The ‘American Dream’ of home ownership remains alive and well. Despite significant increases in mortgage rates in recent years and fears the housing market would tumble as a result, there are structural factors that may have played a crucial role in the resiliency of this housing market. We point to demographics and work from home trends as key support pillars for this rebound.
Recent data points, as detailed by Sonu Varghese, Vice President, Global Macro Strategist show the housing market has exhibited a remarkable turnaround. While home prices declined in the first half of 2022, they’ve experienced an uninterrupted eight-month surge to reach new all-time highs as of October (data from Bloomberg). This quick ‘U-turn’ in home values stands in stark contrast to the last housing downturn beginning in 2007, which saw years before home prices recovered to previous levels. This recovery in prices occurred even as inventory levels normalized, moving from below two months of supply in late 2022, to 3.8 months as of October (data from Bloomberg).
The forward-looking data also point to no significant slowdown coming soon in the market. Both single and multi-family housing units under construction reached new highs as reported by FactSet (data as of 11/17/2023). To the surprise of many, this market remains resilient.
As investors, we’re tasked with asking what’s fueling this market and anticipating future fundamentals. We would point to demographic factors and the work-from-home trends that may have supported this housing cycle and why they’re likely to remain.
Demographics, being immutable, often align with secular growth stories. Those born in 1990 are now turning 33, for example, and no one can change that. This cohort born around 1990 is also the largest generation in recent history, and they’re entering prime household formation years. This population growth is likely to continue to aid the home building market.
Census Bureau data indicates that the most significant increase in homeownership rates occurs between the ‘Under 35′ and ’35-44’ age groups. It’s a critical period for household formation as young families move from landlocked urban apartments to spacious suburbs so their families can grow. As the data from the CDC shows, there’s a growing population in this age range that will likely continue to form households.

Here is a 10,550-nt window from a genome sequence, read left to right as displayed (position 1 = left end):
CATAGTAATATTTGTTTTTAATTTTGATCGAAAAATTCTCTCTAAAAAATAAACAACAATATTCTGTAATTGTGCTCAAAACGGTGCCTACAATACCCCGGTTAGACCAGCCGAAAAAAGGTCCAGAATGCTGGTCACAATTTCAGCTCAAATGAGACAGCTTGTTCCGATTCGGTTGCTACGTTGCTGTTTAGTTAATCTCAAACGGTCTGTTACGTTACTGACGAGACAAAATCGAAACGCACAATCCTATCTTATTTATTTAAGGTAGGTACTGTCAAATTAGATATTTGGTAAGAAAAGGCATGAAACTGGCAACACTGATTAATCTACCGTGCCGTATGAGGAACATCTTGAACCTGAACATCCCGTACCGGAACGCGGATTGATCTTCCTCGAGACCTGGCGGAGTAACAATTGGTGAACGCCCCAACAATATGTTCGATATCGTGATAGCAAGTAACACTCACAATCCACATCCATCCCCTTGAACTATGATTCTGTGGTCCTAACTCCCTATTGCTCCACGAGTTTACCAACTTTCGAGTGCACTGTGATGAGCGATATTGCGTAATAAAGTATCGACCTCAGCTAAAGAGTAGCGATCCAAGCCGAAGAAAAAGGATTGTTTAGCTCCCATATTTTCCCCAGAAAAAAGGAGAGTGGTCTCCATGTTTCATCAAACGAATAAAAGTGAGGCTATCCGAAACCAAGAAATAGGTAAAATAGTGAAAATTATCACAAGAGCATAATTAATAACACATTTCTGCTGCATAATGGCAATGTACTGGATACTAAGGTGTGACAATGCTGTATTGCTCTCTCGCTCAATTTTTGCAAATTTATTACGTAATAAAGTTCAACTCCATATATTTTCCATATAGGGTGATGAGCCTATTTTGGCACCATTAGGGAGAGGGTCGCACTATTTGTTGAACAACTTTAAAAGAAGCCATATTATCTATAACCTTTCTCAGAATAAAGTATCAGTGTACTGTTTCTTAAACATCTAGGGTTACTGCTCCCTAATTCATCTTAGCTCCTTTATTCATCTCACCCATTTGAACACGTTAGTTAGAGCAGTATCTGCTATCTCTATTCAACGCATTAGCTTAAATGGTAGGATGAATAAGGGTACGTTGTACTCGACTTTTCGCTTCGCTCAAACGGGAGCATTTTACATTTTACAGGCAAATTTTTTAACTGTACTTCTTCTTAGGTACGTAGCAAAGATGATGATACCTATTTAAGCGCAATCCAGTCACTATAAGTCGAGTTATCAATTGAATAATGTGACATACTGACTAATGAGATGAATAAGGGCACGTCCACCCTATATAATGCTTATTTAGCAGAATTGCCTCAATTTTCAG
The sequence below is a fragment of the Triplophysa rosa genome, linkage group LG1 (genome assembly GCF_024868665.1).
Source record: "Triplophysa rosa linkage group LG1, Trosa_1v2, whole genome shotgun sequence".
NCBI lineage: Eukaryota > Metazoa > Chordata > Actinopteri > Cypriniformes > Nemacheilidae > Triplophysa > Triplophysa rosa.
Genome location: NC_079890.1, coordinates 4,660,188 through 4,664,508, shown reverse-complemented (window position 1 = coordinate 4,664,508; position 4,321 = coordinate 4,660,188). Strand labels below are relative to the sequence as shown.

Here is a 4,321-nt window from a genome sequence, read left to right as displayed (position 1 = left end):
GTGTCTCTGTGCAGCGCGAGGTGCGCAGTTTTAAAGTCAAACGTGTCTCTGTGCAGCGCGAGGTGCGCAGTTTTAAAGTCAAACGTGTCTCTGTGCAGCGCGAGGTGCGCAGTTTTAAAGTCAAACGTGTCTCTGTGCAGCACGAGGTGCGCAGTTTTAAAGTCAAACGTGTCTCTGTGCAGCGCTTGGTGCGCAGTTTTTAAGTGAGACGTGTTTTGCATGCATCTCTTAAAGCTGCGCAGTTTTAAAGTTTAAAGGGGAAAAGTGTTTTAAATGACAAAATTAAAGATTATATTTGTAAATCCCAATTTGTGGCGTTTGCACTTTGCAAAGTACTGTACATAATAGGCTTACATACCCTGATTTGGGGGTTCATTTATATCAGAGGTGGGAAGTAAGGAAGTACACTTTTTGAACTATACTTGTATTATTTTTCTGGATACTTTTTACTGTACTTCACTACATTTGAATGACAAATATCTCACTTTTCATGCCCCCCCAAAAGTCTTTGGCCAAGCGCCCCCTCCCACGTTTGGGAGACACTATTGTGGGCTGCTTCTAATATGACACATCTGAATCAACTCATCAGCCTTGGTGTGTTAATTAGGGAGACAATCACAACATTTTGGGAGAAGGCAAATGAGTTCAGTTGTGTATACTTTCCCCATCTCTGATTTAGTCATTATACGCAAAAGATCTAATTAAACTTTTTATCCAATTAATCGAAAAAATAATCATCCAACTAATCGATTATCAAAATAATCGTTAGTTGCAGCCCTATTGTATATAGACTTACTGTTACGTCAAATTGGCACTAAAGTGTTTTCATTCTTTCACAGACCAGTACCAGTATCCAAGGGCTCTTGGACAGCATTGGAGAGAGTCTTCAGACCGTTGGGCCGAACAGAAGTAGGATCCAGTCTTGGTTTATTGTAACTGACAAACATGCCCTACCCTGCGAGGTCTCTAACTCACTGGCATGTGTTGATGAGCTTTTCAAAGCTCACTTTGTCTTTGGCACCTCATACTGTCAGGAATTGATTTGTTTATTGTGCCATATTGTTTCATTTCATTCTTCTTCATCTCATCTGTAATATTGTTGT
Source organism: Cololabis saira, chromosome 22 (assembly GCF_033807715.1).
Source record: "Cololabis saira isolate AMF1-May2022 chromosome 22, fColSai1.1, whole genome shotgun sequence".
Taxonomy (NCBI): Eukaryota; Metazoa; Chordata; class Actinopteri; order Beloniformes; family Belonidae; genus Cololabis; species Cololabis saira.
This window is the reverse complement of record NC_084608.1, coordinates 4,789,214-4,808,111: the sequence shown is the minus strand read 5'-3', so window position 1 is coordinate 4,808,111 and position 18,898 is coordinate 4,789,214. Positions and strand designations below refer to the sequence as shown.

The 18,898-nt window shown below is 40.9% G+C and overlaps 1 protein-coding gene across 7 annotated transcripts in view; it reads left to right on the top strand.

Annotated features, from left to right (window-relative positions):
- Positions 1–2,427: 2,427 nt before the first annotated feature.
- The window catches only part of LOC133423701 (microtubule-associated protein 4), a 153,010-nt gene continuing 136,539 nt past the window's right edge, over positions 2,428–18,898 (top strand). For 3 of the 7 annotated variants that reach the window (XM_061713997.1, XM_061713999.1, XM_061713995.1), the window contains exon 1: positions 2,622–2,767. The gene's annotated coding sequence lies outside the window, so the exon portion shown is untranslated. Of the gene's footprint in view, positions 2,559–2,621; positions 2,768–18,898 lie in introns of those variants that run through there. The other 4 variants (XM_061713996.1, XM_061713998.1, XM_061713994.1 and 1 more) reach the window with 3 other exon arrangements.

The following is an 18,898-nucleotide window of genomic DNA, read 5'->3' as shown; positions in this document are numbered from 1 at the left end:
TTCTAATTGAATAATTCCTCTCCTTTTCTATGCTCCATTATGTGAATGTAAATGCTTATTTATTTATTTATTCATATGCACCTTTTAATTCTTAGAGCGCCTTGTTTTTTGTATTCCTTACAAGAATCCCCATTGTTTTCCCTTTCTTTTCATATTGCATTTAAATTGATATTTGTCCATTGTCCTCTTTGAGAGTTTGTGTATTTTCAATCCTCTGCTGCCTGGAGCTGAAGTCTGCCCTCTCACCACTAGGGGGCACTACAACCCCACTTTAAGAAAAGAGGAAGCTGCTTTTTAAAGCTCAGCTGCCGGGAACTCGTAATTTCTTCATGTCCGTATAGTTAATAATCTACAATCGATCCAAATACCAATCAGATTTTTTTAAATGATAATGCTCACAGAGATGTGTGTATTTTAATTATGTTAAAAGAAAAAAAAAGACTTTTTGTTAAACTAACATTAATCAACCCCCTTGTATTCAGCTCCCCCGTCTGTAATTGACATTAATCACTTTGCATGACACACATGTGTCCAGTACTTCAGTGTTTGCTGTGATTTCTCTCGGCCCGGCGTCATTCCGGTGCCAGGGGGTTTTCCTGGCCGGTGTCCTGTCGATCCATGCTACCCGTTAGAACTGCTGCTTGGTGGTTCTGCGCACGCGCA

- Data from Census Bureau https://www.census.gov/housing/hvs/data/charts/fig07.pdf
- Data from CDC https://www.cdc.gov/nchs/data-visualization/natality-trends/index.htm
Simultaneously, the work-from-home trend, which has become increasingly prevalent post-covid, has also stabilized. Chances are, with people spending more time out of the office, they may be more inclined to invest in their home or move from an apartment to a home earlier in life. And with advancements in technology allowing for secure remote connections coupled with employers looking to attract the best talent with increased flexibility, we don’t expect this to revert to pre-covid levels any time soon.
Data from WFHResearch reveal that work-from-home trends have plateaued at just below 30% of paid full days worked from home. It’s a significant increase from pre-COVID levels of below 10% but suggests a lasting change in work patterns. In our view, this serves as a tailwind to household formation for the younger generation as they may transition from an apartment to a home earlier in life.
In conclusion, the current state of the housing market marked by resilient growth and stability can be attributed to a confluence of factors. We would point to a growing demographic age cohort and the enduring impact of the work-from-home trend as some of the most important factors. As households continue to form and adapt to evolving work patterns, the housing market appears well-positioned for strength in the coming years. It’s a bright outlook for the enduring allure in the ‘American Dream’ of home ownership.
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